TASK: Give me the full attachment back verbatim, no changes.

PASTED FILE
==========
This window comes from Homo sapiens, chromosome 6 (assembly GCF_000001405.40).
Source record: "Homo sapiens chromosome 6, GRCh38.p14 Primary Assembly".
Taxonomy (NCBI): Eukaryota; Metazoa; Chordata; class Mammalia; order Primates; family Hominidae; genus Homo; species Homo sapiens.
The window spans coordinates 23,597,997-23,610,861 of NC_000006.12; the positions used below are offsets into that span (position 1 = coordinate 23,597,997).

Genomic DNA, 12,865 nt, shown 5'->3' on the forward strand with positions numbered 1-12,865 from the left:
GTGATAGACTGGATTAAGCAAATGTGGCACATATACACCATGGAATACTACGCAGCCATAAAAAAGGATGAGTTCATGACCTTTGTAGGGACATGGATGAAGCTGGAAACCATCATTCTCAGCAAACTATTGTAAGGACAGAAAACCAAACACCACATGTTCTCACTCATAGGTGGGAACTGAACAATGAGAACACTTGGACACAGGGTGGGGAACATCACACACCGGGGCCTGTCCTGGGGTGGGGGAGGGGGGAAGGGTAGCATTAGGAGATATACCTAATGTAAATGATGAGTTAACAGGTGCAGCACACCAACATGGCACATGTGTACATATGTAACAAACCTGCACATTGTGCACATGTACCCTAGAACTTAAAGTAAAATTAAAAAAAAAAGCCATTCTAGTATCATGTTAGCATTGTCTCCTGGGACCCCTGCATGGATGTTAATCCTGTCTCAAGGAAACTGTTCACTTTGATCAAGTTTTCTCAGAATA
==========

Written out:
This window comes from Homo sapiens, chromosome 6 (assembly GCF_000001405.40).
Source record: "Homo sapiens chromosome 6, GRCh38.p14 Primary Assembly".
Taxonomy (NCBI): Eukaryota; Metazoa; Chordata; class Mammalia; order Primates; family Hominidae; genus Homo; species Homo sapiens.
The window spans coordinates 23,597,997-23,610,861 of NC_000006.12; the positions used below are offsets into that span (position 1 = coordinate 23,597,997).

Genomic DNA, 12,865 nt, shown 5'->3' on the forward strand with positions numbered 1-12,865 from the left:
GTGATAGACTGGATTAAGCAAATGTGGCACATATACACCATGGAATACTACGCAGCCATAAAAAAGGATGAGTTCATGACCTTTGTAGGGACATGGATGAAGCTGGAAACCATCATTCTCAGCAAACTATTGTAAGGACAGAAAACCAAACACCACATGTTCTCACTCATAGGTGGGAACTGAACAATGAGAACACTTGGACACAGGGTGGGGAACATCACACACCGGGGCCTGTCCTGGGGTGGGGGAGGGGGGAAGGGTAGCATTAGGAGATATACCTAATGTAAATGATGAGTTAACAGGTGCAGCACACCAACATGGCACATGTGTACATATGTAACAAACCTGCACATTGTGCACATGTACCCTAGAACTTAAAGTAAAATTAAAAAAAAAAGCCATTCTAGTATCATGTTAGCATTGTCTCCTGGGACCCCTGCATGGATGTTAATCCTGTCTCAAGGAAACTGTTCACTTTGATCAAGTTTTCTCAGAATA